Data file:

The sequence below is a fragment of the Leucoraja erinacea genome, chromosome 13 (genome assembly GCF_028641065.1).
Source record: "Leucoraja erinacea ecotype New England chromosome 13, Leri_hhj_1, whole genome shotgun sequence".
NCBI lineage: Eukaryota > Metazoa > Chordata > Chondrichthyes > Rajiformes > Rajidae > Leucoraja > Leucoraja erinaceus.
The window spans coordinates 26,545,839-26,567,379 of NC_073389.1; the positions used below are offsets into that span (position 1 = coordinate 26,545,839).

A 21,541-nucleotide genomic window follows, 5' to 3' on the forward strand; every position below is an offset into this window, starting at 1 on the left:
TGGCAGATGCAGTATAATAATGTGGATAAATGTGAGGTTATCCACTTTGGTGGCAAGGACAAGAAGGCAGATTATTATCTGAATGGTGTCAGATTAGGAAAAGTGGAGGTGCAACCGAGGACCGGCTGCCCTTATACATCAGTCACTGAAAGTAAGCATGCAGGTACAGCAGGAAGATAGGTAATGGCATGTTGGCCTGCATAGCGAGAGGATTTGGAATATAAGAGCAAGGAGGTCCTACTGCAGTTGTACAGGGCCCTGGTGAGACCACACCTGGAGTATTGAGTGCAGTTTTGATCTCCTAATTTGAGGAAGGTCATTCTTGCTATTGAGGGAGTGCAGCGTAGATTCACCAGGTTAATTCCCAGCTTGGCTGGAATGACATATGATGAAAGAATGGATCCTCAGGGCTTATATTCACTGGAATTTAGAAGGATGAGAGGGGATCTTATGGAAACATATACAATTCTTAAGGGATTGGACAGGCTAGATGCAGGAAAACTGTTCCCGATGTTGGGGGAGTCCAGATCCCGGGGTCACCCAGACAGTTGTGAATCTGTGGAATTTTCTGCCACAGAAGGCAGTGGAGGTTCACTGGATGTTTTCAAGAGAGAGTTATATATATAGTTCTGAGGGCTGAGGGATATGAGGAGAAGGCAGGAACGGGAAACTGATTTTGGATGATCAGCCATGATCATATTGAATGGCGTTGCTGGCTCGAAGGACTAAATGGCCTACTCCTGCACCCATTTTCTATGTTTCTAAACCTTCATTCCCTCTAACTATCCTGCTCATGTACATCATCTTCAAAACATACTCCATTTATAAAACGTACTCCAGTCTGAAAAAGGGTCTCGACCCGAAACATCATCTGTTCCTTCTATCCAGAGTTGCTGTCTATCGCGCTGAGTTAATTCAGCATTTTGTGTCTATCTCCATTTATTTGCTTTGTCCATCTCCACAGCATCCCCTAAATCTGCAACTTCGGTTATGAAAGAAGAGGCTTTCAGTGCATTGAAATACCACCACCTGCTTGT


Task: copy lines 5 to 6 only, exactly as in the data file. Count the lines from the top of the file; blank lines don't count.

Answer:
A 21,541-nucleotide genomic window follows, 5' to 3' on the forward strand; every position below is an offset into this window, starting at 1 on the left:
TGGCAGATGCAGTATAATAATGTGGATAAATGTGAGGTTATCCACTTTGGTGGCAAGGACAAGAAGGCAGATTATTATCTGAATGGTGTCAGATTAGGAAAAGTGGAGGTGCAACCGAGGACCGGCTGCCCTTATACATCAGTCACTGAAAGTAAGCATGCAGGTACAGCAGGAAGATAGGTAATGGCATGTTGGCCTGCATAGCGAGAGGATTTGGAATATAAGAGCAAGGAGGTCCTACTGCAGTTGTACAGGGCCCTGGTGAGACCACACCTGGAGTATTGAGTGCAGTTTTGATCTCCTAATTTGAGGAAGGTCATTCTTGCTATTGAGGGAGTGCAGCGTAGATTCACCAGGTTAATTCCCAGCTTGGCTGGAATGACATATGATGAAAGAATGGATCCTCAGGGCTTATATTCACTGGAATTTAGAAGGATGAGAGGGGATCTTATGGAAACATATACAATTCTTAAGGGATTGGACAGGCTAGATGCAGGAAAACTGTTCCCGATGTTGGGGGAGTCCAGATCCCGGGGTCACCCAGACAGTTGTGAATCTGTGGAATTTTCTGCCACAGAAGGCAGTGGAGGTTCACTGGATGTTTTCAAGAGAGAGTTATATATATAGTTCTGAGGGCTGAGGGATATGAGGAGAAGGCAGGAACGGGAAACTGATTTTGGATGATCAGCCATGATCATATTGAATGGCGTTGCTGGCTCGAAGGACTAAATGGCCTACTCCTGCACCCATTTTCTATGTTTCTAAACCTTCATTCCCTCTAACTATCCTGCTCATGTACATCATCTTCAAAACATACTCCATTTATAAAACGTACTCCAGTCTGAAAAAGGGTCTCGACCCGAAACATCATCTGTTCCTTCTATCCAGAGTTGCTGTCTATCGCGCTGAGTTAATTCAGCATTTTGTGTCTATCTCCATTTATTTGCTTTGTCCATCTCCACAGCATCCCCTAAATCTGCAACTTCGGTTATGAAAGAAGAGGCTTTCAGTGCATTGAAATACCACCACCTGCTTGT